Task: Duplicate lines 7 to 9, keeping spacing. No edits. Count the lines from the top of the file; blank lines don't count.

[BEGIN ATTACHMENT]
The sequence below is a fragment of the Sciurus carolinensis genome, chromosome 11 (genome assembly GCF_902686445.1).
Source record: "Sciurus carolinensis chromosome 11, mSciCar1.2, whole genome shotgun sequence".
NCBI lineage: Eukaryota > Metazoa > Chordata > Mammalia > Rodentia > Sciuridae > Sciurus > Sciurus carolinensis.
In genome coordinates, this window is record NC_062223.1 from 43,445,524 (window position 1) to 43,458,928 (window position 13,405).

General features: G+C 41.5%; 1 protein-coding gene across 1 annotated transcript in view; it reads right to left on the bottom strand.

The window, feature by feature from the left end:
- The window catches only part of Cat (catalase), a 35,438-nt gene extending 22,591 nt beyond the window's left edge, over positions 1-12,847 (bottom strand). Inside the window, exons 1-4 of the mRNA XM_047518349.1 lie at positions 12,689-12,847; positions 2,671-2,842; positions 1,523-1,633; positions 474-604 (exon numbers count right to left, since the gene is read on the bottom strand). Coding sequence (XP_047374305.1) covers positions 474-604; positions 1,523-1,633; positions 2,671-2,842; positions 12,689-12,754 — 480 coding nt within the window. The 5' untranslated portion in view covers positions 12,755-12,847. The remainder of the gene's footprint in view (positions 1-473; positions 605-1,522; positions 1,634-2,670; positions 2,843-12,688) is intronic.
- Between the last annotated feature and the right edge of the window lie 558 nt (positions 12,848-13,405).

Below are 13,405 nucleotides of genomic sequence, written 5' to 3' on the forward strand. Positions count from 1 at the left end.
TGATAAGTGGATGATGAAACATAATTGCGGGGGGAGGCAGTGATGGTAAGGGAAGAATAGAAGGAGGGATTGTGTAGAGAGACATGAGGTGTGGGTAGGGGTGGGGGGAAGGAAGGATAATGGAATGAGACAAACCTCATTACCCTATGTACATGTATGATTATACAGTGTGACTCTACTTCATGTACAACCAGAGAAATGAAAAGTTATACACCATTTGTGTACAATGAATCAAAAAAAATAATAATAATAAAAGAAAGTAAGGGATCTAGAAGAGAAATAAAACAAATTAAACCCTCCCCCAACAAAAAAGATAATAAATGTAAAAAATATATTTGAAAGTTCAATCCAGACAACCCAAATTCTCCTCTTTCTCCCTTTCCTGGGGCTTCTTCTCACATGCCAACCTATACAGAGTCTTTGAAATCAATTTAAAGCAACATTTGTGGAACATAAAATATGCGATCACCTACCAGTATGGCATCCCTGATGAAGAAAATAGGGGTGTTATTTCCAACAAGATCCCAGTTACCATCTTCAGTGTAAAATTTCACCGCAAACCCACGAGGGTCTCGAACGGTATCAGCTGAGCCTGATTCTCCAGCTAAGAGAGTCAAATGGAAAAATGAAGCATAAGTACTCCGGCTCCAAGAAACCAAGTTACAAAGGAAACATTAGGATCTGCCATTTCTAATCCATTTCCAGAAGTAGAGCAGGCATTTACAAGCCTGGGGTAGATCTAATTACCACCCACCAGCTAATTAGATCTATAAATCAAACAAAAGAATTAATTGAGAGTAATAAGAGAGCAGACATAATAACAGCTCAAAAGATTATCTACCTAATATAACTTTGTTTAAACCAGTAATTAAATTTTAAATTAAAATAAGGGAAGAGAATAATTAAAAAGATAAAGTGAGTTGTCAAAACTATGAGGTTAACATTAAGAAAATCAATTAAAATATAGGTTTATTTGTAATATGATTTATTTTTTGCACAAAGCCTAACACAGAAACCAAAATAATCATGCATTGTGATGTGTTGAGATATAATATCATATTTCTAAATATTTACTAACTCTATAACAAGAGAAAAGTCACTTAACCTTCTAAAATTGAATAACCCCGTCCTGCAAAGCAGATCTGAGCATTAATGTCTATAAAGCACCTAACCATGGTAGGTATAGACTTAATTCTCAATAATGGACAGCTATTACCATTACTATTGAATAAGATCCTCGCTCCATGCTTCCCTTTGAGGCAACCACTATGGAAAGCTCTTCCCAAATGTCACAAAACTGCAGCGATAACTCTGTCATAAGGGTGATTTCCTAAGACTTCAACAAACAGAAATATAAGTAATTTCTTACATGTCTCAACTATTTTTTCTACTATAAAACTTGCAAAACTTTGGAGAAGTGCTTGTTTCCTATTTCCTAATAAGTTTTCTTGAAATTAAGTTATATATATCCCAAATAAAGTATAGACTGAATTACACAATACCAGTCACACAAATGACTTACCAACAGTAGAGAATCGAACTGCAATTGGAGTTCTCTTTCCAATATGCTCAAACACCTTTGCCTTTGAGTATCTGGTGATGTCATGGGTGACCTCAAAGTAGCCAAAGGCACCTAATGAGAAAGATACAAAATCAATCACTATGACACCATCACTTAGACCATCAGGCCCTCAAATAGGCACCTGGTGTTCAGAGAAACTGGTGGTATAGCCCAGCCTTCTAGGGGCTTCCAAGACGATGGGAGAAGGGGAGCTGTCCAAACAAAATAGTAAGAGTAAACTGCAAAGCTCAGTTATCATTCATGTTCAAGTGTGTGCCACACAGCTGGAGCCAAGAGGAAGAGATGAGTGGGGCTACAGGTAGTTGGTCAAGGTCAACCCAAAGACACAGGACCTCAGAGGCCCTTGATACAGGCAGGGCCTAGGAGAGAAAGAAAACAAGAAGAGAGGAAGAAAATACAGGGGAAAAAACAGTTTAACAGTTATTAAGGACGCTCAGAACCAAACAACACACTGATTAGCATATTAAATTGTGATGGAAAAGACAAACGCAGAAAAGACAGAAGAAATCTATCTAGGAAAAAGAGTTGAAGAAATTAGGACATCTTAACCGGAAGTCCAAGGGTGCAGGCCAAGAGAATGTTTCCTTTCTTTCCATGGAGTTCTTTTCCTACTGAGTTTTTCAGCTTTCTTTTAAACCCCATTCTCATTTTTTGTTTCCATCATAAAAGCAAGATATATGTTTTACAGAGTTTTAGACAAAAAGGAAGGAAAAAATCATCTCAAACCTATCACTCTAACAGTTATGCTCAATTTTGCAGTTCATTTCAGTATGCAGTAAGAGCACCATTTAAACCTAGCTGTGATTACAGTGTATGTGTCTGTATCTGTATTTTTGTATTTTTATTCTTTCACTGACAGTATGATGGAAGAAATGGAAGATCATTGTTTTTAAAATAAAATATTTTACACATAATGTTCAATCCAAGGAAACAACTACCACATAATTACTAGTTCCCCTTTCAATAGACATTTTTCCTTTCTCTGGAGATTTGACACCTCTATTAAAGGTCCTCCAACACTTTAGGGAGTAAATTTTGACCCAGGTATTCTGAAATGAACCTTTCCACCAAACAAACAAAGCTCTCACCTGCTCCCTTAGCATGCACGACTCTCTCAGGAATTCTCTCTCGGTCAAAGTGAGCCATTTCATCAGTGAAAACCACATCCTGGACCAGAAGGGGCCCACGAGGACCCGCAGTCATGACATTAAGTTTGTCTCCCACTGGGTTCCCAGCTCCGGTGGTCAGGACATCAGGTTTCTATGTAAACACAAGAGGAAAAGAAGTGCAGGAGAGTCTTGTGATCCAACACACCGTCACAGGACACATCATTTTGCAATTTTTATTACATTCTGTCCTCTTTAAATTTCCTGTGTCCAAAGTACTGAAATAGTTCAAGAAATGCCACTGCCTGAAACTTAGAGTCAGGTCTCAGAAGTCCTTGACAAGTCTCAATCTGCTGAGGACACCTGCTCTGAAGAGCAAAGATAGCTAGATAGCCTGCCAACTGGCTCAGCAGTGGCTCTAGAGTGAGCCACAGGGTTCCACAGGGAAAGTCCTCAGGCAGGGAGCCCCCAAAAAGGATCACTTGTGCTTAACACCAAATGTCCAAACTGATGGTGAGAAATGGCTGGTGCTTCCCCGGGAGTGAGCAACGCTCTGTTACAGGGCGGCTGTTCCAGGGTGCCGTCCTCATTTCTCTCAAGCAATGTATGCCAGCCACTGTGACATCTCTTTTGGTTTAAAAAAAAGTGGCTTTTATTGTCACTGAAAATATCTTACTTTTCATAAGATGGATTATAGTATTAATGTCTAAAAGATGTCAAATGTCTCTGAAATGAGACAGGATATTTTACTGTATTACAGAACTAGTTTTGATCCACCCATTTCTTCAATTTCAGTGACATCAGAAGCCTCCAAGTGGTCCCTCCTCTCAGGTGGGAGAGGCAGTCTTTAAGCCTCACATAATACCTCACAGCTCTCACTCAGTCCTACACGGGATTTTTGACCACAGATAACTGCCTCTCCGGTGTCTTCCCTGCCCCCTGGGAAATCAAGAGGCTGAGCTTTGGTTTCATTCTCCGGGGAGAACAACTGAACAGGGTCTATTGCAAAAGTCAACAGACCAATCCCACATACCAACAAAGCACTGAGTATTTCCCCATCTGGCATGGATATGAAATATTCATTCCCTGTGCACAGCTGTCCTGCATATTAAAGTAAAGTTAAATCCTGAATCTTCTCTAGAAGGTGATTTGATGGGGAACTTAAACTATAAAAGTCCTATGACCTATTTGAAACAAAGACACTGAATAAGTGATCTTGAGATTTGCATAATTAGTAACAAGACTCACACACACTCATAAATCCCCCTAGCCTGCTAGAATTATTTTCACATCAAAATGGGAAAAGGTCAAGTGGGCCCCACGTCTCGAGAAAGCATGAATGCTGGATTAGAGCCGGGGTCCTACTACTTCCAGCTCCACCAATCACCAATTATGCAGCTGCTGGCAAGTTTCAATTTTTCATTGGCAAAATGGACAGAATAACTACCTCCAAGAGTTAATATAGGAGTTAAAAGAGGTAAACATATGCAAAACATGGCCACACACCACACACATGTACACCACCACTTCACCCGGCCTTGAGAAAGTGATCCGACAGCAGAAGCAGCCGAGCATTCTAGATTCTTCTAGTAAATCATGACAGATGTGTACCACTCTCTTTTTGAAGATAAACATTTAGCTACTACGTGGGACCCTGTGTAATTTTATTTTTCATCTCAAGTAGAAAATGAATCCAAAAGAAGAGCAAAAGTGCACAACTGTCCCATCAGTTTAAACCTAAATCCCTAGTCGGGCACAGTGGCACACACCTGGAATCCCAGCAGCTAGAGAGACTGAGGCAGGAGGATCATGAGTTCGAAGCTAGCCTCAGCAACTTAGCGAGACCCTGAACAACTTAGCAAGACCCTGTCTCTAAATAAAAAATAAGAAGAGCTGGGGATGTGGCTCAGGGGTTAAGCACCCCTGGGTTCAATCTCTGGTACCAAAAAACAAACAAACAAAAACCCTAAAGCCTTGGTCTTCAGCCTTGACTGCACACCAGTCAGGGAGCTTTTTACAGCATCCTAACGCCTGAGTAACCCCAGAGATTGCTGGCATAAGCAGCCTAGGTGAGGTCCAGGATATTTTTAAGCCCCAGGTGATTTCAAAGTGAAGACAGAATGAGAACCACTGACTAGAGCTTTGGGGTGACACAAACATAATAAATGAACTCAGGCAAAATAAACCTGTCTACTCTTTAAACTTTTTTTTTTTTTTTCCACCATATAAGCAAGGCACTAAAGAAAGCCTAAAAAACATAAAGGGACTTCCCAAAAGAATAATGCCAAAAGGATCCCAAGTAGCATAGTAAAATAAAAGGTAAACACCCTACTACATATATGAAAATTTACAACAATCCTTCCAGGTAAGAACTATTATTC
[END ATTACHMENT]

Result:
- The window catches only part of Cat (catalase), a 35,438-nt gene extending 22,591 nt beyond the window's left edge, over positions 1-12,847 (bottom strand). Inside the window, exons 1-4 of the mRNA XM_047518349.1 lie at positions 12,689-12,847; positions 2,671-2,842; positions 1,523-1,633; positions 474-604 (exon numbers count right to left, since the gene is read on the bottom strand). Coding sequence (XP_047374305.1) covers positions 474-604; positions 1,523-1,633; positions 2,671-2,842; positions 12,689-12,754 — 480 coding nt within the window. The 5' untranslated portion in view covers positions 12,755-12,847. The remainder of the gene's footprint in view (positions 1-473; positions 605-1,522; positions 1,634-2,670; positions 2,843-12,688) is intronic.
- Between the last annotated feature and the right edge of the window lie 558 nt (positions 12,848-13,405).

Below are 13,405 nucleotides of genomic sequence, written 5' to 3' on the forward strand. Positions count from 1 at the left end.